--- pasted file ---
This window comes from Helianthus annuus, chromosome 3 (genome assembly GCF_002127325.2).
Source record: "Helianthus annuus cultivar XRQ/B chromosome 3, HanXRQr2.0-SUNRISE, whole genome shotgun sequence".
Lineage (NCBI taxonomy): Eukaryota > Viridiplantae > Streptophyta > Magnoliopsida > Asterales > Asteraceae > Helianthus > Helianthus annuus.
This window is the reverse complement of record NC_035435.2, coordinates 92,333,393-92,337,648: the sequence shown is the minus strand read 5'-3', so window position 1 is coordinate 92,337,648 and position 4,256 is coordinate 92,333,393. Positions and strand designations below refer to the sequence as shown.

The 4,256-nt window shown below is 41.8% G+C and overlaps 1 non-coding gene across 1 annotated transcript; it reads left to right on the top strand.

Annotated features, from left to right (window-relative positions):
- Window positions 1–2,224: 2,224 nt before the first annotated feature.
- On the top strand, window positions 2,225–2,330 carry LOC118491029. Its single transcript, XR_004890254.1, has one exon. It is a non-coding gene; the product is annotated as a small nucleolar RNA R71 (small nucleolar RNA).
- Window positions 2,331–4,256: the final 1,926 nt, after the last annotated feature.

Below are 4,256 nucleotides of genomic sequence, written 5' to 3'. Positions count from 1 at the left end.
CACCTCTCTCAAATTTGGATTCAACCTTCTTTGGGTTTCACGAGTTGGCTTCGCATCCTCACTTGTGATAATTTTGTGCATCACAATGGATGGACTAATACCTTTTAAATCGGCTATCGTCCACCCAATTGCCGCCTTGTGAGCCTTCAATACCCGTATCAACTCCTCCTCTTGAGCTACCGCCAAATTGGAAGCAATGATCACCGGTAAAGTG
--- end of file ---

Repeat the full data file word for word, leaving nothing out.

This window comes from Helianthus annuus, chromosome 3 (genome assembly GCF_002127325.2).
Source record: "Helianthus annuus cultivar XRQ/B chromosome 3, HanXRQr2.0-SUNRISE, whole genome shotgun sequence".
Lineage (NCBI taxonomy): Eukaryota > Viridiplantae > Streptophyta > Magnoliopsida > Asterales > Asteraceae > Helianthus > Helianthus annuus.
This window is the reverse complement of record NC_035435.2, coordinates 92,333,393-92,337,648: the sequence shown is the minus strand read 5'-3', so window position 1 is coordinate 92,337,648 and position 4,256 is coordinate 92,333,393. Positions and strand designations below refer to the sequence as shown.

The 4,256-nt window shown below is 41.8% G+C and overlaps 1 non-coding gene across 1 annotated transcript; it reads left to right on the top strand.

Annotated features, from left to right (window-relative positions):
- Window positions 1–2,224: 2,224 nt before the first annotated feature.
- On the top strand, window positions 2,225–2,330 carry LOC118491029. Its single transcript, XR_004890254.1, has one exon. It is a non-coding gene; the product is annotated as a small nucleolar RNA R71 (small nucleolar RNA).
- Window positions 2,331–4,256: the final 1,926 nt, after the last annotated feature.

Below are 4,256 nucleotides of genomic sequence, written 5' to 3'. Positions count from 1 at the left end.
CACCTCTCTCAAATTTGGATTCAACCTTCTTTGGGTTTCACGAGTTGGCTTCGCATCCTCACTTGTGATAATTTTGTGCATCACAATGGATGGACTAATACCTTTTAAATCGGCTATCGTCCACCCAATTGCCGCCTTGTGAGCCTTCAATACCCGTATCAACTCCTCCTCTTGAGCTACCGCCAAATTGGAAGCAATGATCACCGGTAAAGTG